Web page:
I think you can believe fundamental things and live and interact with people as if you know that you know that you know it to be true. Yet at the same time be open to other people’s ideas and viewpoints. That openness is birthed out of both a security in your ideas AND an awareness that you don’t know everything. There is more you need to learn and understand in order to ensure you have the full picture. People with different viewpoints and opinions can be a huge resource rather than simply an opponent. If anything, hearing them out can strengthen your own familiar viewpoint. It could even cause you to amend certain elements or even all of what you think (changing your mind isn’t as bad as it sounds).
You may fundamentally believe that labour ought to be in power but perhaps your conservative friend actually has some thoughts on it that haven’t occurred to you. What are you afraid of? Being brainwashed? Believe in your ability to think for yourself and discuss with humility and interest. Chances are you’ll think the same as you did but be able to empathise with your friend. Even if not, I’m sure you’ll have learned something of value.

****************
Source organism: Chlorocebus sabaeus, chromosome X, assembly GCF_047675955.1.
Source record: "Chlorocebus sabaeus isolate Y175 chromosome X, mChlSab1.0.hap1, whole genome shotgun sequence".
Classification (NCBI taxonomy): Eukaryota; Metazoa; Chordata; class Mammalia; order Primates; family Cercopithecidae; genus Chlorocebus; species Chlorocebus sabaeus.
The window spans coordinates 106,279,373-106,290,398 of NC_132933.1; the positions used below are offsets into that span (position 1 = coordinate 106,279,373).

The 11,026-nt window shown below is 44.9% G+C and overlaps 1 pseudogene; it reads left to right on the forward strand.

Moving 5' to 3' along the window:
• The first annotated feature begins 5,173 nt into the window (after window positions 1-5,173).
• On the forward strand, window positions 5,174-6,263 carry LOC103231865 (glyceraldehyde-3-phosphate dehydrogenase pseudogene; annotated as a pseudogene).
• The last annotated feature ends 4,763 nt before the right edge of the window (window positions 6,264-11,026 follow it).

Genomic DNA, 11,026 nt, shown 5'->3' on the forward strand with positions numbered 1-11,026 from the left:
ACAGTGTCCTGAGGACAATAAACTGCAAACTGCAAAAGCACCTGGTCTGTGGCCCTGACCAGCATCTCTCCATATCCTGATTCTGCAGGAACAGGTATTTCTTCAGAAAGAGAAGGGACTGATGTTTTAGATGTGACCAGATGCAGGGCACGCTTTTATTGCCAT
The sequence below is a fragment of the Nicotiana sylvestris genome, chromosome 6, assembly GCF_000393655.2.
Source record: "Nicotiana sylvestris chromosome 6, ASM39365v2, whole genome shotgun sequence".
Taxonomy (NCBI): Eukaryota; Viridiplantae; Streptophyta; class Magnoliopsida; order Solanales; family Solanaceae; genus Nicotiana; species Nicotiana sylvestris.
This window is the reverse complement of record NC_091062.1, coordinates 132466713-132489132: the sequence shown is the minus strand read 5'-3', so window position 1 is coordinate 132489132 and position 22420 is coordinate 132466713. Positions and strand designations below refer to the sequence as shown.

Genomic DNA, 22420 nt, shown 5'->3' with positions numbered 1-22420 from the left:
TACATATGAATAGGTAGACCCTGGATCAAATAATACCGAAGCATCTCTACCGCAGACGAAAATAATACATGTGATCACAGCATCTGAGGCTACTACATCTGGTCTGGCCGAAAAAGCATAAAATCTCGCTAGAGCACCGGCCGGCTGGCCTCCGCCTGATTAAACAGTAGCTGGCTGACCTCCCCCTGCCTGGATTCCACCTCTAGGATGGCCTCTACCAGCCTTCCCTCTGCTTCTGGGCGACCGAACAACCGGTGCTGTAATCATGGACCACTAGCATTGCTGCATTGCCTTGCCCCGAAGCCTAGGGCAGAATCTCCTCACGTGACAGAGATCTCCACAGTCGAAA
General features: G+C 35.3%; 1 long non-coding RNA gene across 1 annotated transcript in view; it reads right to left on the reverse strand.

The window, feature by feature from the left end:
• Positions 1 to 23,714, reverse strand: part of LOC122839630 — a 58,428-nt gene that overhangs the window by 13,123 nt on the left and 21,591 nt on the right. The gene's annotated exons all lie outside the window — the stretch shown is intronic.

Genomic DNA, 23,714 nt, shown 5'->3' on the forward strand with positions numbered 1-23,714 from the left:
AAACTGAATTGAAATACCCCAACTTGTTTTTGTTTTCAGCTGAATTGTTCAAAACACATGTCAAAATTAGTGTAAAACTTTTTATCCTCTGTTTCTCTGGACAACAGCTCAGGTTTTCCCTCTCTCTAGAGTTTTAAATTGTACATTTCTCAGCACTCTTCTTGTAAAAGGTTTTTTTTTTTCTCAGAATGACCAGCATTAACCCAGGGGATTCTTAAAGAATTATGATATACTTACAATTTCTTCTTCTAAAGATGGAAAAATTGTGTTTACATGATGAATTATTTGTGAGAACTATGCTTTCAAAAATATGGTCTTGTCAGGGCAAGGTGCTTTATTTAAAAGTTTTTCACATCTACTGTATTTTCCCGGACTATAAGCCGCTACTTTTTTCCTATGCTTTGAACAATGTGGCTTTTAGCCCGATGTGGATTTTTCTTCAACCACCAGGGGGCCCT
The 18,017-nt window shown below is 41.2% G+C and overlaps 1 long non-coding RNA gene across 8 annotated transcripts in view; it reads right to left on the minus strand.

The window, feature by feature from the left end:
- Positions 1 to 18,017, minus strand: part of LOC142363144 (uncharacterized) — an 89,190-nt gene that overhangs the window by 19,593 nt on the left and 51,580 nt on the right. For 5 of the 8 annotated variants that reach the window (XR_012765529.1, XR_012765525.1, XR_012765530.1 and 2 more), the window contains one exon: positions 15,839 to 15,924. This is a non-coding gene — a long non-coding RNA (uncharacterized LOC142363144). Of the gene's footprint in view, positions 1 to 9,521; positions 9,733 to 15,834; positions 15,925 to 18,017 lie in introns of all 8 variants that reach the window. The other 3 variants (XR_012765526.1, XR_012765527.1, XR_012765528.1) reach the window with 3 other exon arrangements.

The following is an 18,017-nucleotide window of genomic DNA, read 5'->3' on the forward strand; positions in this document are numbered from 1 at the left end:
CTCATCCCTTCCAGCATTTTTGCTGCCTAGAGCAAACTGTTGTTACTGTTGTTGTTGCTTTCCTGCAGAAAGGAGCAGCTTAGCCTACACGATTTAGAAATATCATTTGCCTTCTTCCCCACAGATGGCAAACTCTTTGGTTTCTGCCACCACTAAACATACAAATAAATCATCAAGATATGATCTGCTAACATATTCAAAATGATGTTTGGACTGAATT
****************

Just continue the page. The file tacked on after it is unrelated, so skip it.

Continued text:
I strongly believe that it’s difficult to have a humble and constructive discussion on social media. For obvious reasons. Just saying.
This is why I value that little phrase “I don’t know” so highly. It’s small, but it flies on mighty wings. It expands our lives to include the spaces within us as well as those outer expanses in which our tiny Earth hangs suspended. If Isaac Newton had never said to himself “I don’t know,” the apples in his little orchard might have dropped to the ground like hailstones and at best he would have stooped to pick them up and gobble them with gusto. Had my compatriot Marie Sklodowska-Curie never said to herself “I don’t know”, she probably would have wound up teaching chemistry at some private high school for young ladies from good families, and would have ended her days performing this otherwise perfectly respectable job. But she kept on saying “I don’t know,” and these words led her, not just once but twice, to Stockholm, where restless, questing spirits are occasionally rewarded with the Nobel Prize.
Hmm… “I don’t know” is starting to sound pretty exciting.